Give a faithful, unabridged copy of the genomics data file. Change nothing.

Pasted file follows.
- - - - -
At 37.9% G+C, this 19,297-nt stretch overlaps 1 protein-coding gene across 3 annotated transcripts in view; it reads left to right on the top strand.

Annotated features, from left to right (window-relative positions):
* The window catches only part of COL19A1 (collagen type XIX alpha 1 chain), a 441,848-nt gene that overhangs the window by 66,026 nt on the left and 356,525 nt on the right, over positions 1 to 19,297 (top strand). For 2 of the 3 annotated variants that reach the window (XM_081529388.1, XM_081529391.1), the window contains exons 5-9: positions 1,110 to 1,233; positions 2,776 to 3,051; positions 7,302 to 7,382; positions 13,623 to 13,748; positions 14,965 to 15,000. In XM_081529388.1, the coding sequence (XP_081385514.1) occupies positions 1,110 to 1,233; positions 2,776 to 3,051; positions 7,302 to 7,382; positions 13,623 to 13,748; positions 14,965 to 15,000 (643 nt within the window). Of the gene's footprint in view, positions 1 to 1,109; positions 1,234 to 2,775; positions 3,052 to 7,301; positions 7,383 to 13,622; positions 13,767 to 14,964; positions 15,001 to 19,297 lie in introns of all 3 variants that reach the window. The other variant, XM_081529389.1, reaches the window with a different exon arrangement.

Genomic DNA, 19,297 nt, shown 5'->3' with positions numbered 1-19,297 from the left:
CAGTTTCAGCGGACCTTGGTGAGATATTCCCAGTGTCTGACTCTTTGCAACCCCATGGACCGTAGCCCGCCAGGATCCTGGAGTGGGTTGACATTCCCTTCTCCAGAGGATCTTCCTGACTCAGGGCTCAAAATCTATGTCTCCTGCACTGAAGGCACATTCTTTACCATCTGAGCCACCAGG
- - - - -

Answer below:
At 37.9% G+C, this 19,297-nt stretch overlaps 1 protein-coding gene across 3 annotated transcripts in view; it reads left to right on the top strand.

Annotated features, from left to right (window-relative positions):
* The window catches only part of COL19A1 (collagen type XIX alpha 1 chain), a 441,848-nt gene that overhangs the window by 66,026 nt on the left and 356,525 nt on the right, over positions 1 to 19,297 (top strand). For 2 of the 3 annotated variants that reach the window (XM_081529388.1, XM_081529391.1), the window contains exons 5-9: positions 1,110 to 1,233; positions 2,776 to 3,051; positions 7,302 to 7,382; positions 13,623 to 13,748; positions 14,965 to 15,000. In XM_081529388.1, the coding sequence (XP_081385514.1) occupies positions 1,110 to 1,233; positions 2,776 to 3,051; positions 7,302 to 7,382; positions 13,623 to 13,748; positions 14,965 to 15,000 (643 nt within the window). Of the gene's footprint in view, positions 1 to 1,109; positions 1,234 to 2,775; positions 3,052 to 7,301; positions 7,383 to 13,622; positions 13,767 to 14,964; positions 15,001 to 19,297 lie in introns of all 3 variants that reach the window. The other variant, XM_081529389.1, reaches the window with a different exon arrangement.

Genomic DNA, 19,297 nt, shown 5'->3' with positions numbered 1-19,297 from the left:
CAGTTTCAGCGGACCTTGGTGAGATATTCCCAGTGTCTGACTCTTTGCAACCCCATGGACCGTAGCCCGCCAGGATCCTGGAGTGGGTTGACATTCCCTTCTCCAGAGGATCTTCCTGACTCAGGGCTCAAAATCTATGTCTCCTGCACTGAAGGCACATTCTTTACCATCTGAGCCACCAGG